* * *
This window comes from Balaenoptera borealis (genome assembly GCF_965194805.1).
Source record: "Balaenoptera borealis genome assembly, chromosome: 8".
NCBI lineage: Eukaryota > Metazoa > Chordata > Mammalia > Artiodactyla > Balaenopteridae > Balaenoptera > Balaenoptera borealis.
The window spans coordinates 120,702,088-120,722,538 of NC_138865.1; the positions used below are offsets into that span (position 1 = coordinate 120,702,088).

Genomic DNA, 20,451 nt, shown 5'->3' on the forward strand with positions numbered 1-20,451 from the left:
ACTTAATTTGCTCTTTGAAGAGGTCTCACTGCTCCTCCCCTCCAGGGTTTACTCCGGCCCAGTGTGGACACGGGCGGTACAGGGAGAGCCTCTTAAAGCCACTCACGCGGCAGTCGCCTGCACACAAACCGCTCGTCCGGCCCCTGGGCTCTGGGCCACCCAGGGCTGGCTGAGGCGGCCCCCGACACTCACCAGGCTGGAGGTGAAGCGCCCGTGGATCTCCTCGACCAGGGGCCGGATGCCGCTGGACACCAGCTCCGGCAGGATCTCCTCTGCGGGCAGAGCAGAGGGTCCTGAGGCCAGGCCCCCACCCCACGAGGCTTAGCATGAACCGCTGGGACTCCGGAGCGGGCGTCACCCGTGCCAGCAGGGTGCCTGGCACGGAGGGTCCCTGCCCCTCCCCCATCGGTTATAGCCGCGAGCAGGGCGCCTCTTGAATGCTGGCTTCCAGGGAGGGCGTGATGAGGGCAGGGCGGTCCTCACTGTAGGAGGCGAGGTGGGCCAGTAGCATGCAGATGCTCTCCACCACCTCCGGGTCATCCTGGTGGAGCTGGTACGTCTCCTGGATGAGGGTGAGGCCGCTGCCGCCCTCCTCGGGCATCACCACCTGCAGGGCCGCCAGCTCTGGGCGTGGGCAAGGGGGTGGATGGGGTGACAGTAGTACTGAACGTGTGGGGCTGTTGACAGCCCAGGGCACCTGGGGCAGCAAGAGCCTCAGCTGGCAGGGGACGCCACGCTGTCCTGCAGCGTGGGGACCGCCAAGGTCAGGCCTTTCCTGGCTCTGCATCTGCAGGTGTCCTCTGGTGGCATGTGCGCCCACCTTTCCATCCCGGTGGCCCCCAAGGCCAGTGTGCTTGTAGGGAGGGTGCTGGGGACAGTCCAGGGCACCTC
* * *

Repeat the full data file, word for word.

This window comes from Balaenoptera borealis (genome assembly GCF_965194805.1).
Source record: "Balaenoptera borealis genome assembly, chromosome: 8".
NCBI lineage: Eukaryota > Metazoa > Chordata > Mammalia > Artiodactyla > Balaenopteridae > Balaenoptera > Balaenoptera borealis.
The window spans coordinates 120,702,088-120,722,538 of NC_138865.1; the positions used below are offsets into that span (position 1 = coordinate 120,702,088).

Genomic DNA, 20,451 nt, shown 5'->3' on the forward strand with positions numbered 1-20,451 from the left:
ACTTAATTTGCTCTTTGAAGAGGTCTCACTGCTCCTCCCCTCCAGGGTTTACTCCGGCCCAGTGTGGACACGGGCGGTACAGGGAGAGCCTCTTAAAGCCACTCACGCGGCAGTCGCCTGCACACAAACCGCTCGTCCGGCCCCTGGGCTCTGGGCCACCCAGGGCTGGCTGAGGCGGCCCCCGACACTCACCAGGCTGGAGGTGAAGCGCCCGTGGATCTCCTCGACCAGGGGCCGGATGCCGCTGGACACCAGCTCCGGCAGGATCTCCTCTGCGGGCAGAGCAGAGGGTCCTGAGGCCAGGCCCCCACCCCACGAGGCTTAGCATGAACCGCTGGGACTCCGGAGCGGGCGTCACCCGTGCCAGCAGGGTGCCTGGCACGGAGGGTCCCTGCCCCTCCCCCATCGGTTATAGCCGCGAGCAGGGCGCCTCTTGAATGCTGGCTTCCAGGGAGGGCGTGATGAGGGCAGGGCGGTCCTCACTGTAGGAGGCGAGGTGGGCCAGTAGCATGCAGATGCTCTCCACCACCTCCGGGTCATCCTGGTGGAGCTGGTACGTCTCCTGGATGAGGGTGAGGCCGCTGCCGCCCTCCTCGGGCATCACCACCTGCAGGGCCGCCAGCTCTGGGCGTGGGCAAGGGGGTGGATGGGGTGACAGTAGTACTGAACGTGTGGGGCTGTTGACAGCCCAGGGCACCTGGGGCAGCAAGAGCCTCAGCTGGCAGGGGACGCCACGCTGTCCTGCAGCGTGGGGACCGCCAAGGTCAGGCCTTTCCTGGCTCTGCATCTGCAGGTGTCCTCTGGTGGCATGTGCGCCCACCTTTCCATCCCGGTGGCCCCCAAGGCCAGTGTGCTTGTAGGGAGGGTGCTGGGGACAGTCCAGGGCACCTC